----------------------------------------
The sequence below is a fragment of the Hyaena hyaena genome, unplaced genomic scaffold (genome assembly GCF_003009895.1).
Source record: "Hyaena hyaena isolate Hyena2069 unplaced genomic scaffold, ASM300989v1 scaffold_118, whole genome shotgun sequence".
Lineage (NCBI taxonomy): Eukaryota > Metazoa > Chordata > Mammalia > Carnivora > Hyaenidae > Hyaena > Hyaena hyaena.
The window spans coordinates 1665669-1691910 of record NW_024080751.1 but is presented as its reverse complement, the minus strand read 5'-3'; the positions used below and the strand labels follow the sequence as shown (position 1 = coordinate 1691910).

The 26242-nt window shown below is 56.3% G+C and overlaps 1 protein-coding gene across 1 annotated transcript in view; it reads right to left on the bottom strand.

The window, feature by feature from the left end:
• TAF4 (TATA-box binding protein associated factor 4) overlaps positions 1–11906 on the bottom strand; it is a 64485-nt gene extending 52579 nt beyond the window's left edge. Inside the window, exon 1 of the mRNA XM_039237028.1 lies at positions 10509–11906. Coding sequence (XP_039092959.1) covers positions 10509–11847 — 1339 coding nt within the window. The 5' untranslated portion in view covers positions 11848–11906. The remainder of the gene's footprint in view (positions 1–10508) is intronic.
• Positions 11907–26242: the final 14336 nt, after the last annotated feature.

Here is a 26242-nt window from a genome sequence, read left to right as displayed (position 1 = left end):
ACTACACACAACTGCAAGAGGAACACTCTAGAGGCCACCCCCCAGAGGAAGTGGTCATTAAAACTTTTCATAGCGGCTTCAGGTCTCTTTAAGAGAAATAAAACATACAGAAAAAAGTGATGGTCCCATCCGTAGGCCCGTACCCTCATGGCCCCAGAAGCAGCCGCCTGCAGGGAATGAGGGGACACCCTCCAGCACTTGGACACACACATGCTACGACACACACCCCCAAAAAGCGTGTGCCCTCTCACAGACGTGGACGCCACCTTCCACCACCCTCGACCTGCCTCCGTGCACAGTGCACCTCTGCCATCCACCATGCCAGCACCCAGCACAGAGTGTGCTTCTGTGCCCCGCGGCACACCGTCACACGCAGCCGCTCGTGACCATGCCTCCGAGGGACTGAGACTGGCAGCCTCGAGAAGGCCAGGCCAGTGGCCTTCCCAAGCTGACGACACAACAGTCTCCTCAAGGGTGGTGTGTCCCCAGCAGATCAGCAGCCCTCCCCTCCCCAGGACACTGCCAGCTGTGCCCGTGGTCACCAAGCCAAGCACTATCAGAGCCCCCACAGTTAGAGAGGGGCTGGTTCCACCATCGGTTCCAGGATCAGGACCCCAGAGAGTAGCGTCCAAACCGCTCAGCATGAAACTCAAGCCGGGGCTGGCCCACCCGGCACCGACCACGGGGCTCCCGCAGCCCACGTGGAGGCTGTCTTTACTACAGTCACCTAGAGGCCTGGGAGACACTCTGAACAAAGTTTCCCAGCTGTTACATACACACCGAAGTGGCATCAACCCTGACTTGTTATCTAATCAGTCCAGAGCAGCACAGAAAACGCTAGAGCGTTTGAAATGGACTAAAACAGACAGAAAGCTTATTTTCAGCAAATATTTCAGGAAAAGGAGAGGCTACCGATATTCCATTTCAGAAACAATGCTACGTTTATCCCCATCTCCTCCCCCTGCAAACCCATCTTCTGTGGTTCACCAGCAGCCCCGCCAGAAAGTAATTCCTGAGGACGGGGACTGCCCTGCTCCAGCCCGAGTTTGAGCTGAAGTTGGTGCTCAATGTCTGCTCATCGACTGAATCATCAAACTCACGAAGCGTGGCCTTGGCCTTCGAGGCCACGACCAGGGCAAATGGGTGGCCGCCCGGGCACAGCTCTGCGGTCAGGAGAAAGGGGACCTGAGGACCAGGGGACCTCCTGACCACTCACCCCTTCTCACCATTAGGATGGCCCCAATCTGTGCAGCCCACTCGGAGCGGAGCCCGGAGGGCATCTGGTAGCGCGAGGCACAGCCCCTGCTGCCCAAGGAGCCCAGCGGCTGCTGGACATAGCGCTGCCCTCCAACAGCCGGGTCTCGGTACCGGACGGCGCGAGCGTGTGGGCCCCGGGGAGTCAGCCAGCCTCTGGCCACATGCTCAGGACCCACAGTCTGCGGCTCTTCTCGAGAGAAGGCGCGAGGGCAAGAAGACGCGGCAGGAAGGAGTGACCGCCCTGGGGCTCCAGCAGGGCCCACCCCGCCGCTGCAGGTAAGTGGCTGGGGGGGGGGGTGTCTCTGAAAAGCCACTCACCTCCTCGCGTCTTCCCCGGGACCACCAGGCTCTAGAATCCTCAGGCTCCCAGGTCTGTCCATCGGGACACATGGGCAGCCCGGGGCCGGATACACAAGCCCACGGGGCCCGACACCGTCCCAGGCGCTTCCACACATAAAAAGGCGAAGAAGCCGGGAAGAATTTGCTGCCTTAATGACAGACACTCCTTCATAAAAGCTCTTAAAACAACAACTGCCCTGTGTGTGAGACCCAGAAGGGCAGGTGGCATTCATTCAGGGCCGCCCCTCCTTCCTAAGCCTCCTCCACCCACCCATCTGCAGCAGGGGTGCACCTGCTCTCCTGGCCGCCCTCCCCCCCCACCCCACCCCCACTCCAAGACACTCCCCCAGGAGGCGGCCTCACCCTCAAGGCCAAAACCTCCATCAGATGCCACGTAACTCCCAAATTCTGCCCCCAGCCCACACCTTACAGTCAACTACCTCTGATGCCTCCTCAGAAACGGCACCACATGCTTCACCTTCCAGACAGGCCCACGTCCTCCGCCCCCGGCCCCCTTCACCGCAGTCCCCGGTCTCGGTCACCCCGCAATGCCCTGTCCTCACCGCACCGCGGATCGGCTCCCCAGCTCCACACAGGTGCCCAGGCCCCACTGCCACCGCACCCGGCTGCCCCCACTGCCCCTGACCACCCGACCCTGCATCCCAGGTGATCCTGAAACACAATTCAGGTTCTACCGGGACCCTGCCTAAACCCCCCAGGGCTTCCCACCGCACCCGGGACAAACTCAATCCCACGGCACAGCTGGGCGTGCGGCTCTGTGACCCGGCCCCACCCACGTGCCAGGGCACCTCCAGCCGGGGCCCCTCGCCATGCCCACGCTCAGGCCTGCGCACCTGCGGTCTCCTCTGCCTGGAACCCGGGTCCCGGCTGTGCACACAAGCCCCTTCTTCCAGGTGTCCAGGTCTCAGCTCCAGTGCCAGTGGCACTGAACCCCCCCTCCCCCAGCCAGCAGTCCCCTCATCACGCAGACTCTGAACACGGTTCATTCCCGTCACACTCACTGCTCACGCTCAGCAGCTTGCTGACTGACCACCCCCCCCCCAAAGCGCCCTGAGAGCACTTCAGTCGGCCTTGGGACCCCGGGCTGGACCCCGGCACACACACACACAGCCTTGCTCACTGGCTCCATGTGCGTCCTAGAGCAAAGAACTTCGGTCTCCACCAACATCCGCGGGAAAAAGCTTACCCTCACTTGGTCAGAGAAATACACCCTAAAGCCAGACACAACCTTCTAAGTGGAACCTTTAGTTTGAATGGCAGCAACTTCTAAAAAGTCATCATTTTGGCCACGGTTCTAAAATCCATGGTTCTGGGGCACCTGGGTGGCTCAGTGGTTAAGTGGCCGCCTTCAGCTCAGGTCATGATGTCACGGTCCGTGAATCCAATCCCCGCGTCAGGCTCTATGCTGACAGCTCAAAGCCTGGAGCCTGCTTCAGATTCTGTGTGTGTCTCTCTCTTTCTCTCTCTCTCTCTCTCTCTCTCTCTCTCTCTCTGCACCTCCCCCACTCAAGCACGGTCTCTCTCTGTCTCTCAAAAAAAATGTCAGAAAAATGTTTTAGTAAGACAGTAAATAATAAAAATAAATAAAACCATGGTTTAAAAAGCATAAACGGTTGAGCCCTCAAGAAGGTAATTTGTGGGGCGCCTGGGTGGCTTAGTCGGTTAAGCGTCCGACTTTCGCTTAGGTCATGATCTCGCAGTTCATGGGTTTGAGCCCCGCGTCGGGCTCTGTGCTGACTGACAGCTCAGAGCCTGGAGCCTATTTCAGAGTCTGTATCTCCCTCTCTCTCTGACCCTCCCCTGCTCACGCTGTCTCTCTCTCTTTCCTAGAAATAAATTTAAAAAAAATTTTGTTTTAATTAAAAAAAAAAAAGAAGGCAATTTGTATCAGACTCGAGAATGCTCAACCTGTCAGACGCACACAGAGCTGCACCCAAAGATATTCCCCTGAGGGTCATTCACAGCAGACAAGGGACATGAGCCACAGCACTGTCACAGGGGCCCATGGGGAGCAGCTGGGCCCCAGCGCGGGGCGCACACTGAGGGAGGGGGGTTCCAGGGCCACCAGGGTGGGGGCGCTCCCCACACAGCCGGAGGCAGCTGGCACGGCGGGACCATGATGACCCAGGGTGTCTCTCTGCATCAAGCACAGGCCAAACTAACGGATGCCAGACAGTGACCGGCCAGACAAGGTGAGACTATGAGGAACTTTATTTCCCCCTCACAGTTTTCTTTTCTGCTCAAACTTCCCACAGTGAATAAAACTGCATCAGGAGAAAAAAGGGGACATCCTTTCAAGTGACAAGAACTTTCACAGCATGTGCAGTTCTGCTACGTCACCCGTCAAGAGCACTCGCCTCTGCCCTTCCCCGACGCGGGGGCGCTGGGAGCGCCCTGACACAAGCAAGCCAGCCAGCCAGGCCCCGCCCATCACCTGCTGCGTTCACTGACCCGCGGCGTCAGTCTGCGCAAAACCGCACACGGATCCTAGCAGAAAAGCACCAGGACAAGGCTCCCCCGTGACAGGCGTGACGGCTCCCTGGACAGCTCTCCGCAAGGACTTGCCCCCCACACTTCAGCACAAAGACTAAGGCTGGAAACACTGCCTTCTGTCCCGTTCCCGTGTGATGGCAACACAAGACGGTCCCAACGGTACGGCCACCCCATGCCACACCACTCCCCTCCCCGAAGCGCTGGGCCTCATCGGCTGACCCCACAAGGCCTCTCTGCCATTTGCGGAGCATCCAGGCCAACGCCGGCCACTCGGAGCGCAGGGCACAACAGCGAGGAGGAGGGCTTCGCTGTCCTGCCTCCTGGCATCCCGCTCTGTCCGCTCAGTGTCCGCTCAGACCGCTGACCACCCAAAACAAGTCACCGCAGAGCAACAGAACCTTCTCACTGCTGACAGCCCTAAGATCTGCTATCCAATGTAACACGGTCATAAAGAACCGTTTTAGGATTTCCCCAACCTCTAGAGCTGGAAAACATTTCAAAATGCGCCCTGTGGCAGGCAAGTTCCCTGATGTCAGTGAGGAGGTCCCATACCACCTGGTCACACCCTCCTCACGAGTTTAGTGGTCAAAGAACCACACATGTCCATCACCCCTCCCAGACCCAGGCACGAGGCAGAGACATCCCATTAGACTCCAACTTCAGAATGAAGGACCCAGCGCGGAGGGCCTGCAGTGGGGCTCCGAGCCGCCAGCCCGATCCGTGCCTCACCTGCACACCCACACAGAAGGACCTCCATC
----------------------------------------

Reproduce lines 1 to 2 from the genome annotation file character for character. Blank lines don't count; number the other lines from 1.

The sequence below is a fragment of the Hyaena hyaena genome, unplaced genomic scaffold (genome assembly GCF_003009895.1).
Source record: "Hyaena hyaena isolate Hyena2069 unplaced genomic scaffold, ASM300989v1 scaffold_118, whole genome shotgun sequence".